Published online Jul 15, 2014. doi: 10.4251/wjgo.v6.i7.257
Revised: February 27, 2014
Accepted: June 18, 2014
Published online: July 15, 2014
AIM: To determine whether a communication instrument provided to patients prior to their primary care physician (PCP) visit initiates a conversation with their PCP about colorectal cancer screening (CRC-S), impacting screening referral rates in fully insured and underinsured patients.
METHODS: A prospective randomized control study was performed at a single academic center outpatient internal medicine (IRMC, underinsured) and family medicine (FMRC, insured) resident clinics prior to scheduled visits. In the intervention group, a pamphlet about the benefit of CRC-S and a reminder card were given to patients before the scheduled visit for prompting of CRC-S referral by their PCP. The main outcome measured was frequency of CRC-S referral in each clinic after intervention.
RESULTS: In the IRMC, 148 patients participated, a control group of 72 patients (40F and 32M) and 76 patients (48F and 28M) in the intervention group. Referrals for CRC-S occurred in 45/72 (63%) of control vs 70/76 (92%) in the intervention group (P≤ 0.001). In the FMRC, 126 patients participated, 66 (39F:27M) control and 60 (33F:27M) in the intervention group. CRC-S referrals occurred in 47/66 (71%) of controls vs 56/60 (98%) in the intervention group (P≤ 0.001).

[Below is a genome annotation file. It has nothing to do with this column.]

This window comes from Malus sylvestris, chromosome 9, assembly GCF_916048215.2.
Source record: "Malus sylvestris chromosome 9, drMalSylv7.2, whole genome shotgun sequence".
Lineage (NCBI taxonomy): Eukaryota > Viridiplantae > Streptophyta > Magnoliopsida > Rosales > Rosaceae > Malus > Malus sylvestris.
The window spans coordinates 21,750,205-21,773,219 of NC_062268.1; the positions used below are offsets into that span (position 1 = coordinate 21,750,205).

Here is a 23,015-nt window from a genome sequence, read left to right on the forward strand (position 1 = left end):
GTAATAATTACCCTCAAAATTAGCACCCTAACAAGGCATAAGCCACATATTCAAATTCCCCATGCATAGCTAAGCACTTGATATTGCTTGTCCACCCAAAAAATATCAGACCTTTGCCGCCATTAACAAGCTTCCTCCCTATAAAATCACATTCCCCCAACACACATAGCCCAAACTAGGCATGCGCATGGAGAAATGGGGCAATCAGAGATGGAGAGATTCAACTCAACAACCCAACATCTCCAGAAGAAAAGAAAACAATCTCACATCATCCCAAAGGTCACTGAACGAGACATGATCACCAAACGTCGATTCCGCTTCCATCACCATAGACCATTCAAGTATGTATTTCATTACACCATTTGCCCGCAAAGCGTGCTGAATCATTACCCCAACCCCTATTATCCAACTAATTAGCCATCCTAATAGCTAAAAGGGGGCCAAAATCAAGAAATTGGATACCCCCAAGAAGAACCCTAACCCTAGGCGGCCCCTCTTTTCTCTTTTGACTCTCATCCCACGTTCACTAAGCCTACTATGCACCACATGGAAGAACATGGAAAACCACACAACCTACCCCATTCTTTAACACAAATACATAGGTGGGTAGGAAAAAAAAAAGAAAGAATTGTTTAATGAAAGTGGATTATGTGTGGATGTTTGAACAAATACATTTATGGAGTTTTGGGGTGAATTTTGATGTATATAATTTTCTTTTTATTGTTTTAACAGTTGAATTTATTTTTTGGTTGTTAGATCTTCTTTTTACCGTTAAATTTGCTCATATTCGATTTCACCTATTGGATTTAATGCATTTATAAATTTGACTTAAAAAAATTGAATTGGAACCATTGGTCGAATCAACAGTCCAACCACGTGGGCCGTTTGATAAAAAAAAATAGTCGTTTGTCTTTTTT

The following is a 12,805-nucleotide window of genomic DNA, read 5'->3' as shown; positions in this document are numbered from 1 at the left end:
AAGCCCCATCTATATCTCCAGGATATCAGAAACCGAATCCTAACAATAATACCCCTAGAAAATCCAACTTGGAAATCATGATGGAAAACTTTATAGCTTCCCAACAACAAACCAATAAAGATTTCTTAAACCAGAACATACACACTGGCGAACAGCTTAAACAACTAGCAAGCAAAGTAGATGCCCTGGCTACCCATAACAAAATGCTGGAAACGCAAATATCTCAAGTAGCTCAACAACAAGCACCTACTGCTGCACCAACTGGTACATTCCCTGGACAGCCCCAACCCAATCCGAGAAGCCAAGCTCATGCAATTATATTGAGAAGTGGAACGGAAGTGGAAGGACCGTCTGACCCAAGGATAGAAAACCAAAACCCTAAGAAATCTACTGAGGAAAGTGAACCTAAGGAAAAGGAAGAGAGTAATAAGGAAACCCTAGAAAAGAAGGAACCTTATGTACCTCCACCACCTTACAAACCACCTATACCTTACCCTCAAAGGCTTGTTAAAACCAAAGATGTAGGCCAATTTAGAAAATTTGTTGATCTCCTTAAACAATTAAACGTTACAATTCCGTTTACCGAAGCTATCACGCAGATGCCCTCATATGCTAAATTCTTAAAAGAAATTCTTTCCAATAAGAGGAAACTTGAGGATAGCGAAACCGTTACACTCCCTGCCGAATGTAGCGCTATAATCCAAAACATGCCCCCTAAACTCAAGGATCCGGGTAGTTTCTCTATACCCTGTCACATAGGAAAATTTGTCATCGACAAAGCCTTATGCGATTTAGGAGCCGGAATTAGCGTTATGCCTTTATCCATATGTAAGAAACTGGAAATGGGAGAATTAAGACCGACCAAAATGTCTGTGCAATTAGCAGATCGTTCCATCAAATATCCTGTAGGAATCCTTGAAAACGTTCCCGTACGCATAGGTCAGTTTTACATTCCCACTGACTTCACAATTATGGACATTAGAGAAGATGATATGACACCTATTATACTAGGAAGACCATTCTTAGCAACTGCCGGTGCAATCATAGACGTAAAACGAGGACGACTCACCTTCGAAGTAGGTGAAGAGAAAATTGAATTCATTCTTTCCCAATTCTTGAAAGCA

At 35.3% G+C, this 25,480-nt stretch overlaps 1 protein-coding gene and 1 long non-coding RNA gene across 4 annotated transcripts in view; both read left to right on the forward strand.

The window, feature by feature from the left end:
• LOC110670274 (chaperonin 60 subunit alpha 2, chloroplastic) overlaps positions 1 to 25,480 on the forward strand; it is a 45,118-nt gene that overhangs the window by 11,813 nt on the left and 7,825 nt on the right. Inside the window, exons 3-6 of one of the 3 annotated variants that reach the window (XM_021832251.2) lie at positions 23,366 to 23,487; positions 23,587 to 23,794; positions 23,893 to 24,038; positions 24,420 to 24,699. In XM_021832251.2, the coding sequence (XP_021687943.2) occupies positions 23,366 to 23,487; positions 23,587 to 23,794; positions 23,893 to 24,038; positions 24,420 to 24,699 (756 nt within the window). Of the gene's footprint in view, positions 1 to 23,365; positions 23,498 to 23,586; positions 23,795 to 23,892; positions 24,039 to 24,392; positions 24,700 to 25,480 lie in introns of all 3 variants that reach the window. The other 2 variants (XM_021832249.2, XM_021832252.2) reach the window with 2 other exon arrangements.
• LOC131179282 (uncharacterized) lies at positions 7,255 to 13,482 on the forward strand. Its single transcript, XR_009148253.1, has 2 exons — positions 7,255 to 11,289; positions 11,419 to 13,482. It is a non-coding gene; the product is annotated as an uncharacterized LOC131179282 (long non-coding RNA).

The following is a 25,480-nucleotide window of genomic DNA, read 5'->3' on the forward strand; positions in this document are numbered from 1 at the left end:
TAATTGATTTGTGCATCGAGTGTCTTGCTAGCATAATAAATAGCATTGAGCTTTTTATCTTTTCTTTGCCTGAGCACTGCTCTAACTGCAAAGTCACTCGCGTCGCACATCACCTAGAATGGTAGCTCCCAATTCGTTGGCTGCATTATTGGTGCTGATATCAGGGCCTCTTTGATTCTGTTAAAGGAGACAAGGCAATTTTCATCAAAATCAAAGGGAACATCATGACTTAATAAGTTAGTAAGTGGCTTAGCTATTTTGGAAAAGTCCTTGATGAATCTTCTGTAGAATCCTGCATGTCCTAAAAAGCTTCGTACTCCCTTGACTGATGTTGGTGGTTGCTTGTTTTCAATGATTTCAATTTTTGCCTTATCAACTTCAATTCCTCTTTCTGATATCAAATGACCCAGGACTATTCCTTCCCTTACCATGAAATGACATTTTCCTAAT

CONCLUSION: Patient initiated physician prompting produced a significant referral increase for CRC-S in underinsured and insured patient populations. Additional investigation aimed at increasing CRC-S acceptance is warranted.
Core tip: Colon cancer screening only performed in approximately 60% of Americans over 50 years old. Inadequate communication between patient and physician is a significant obstacle to obtaining appropriate screening, especially in the underinsured population. Patient initiated prompting of their primary care physician for colorectal cancer screening with colonoscopy increased referrals in both underinsured and insured patient groups.